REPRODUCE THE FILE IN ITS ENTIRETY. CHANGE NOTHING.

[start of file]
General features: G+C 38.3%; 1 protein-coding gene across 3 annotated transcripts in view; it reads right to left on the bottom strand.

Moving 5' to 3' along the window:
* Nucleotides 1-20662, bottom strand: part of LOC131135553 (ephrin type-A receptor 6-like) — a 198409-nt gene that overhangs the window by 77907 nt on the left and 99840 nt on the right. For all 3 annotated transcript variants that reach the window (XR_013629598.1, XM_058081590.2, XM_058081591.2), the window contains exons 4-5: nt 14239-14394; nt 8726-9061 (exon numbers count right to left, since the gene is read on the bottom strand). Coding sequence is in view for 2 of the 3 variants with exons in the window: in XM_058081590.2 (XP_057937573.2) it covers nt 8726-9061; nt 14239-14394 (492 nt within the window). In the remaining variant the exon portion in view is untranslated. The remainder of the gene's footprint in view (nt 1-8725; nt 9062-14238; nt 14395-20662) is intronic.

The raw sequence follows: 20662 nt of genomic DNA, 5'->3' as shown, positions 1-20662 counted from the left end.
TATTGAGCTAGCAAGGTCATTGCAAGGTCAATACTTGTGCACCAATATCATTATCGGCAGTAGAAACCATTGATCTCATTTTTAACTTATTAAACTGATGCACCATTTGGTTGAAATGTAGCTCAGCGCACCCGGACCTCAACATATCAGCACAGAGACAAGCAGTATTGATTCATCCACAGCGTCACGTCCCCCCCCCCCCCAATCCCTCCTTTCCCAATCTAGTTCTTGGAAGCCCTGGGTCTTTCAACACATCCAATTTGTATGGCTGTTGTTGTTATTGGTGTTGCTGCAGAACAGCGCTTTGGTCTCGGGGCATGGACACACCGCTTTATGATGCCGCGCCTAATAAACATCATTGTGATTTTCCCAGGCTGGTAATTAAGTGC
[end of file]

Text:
General features: G+C 38.3%; 1 protein-coding gene across 3 annotated transcripts in view; it reads right to left on the bottom strand.

Moving 5' to 3' along the window:
* Nucleotides 1-20662, bottom strand: part of LOC131135553 (ephrin type-A receptor 6-like) — a 198409-nt gene that overhangs the window by 77907 nt on the left and 99840 nt on the right. For all 3 annotated transcript variants that reach the window (XR_013629598.1, XM_058081590.2, XM_058081591.2), the window contains exons 4-5: nt 14239-14394; nt 8726-9061 (exon numbers count right to left, since the gene is read on the bottom strand). Coding sequence is in view for 2 of the 3 variants with exons in the window: in XM_058081590.2 (XP_057937573.2) it covers nt 8726-9061; nt 14239-14394 (492 nt within the window). In the remaining variant the exon portion in view is untranslated. The remainder of the gene's footprint in view (nt 1-8725; nt 9062-14238; nt 14395-20662) is intronic.

The raw sequence follows: 20662 nt of genomic DNA, 5'->3' as shown, positions 1-20662 counted from the left end.
TATTGAGCTAGCAAGGTCATTGCAAGGTCAATACTTGTGCACCAATATCATTATCGGCAGTAGAAACCATTGATCTCATTTTTAACTTATTAAACTGATGCACCATTTGGTTGAAATGTAGCTCAGCGCACCCGGACCTCAACATATCAGCACAGAGACAAGCAGTATTGATTCATCCACAGCGTCACGTCCCCCCCCCCCCCAATCCCTCCTTTCCCAATCTAGTTCTTGGAAGCCCTGGGTCTTTCAACACATCCAATTTGTATGGCTGTTGTTGTTATTGGTGTTGCTGCAGAACAGCGCTTTGGTCTCGGGGCATGGACACACCGCTTTATGATGCCGCGCCTAATAAACATCATTGTGATTTTCCCAGGCTGGTAATTAAGTGC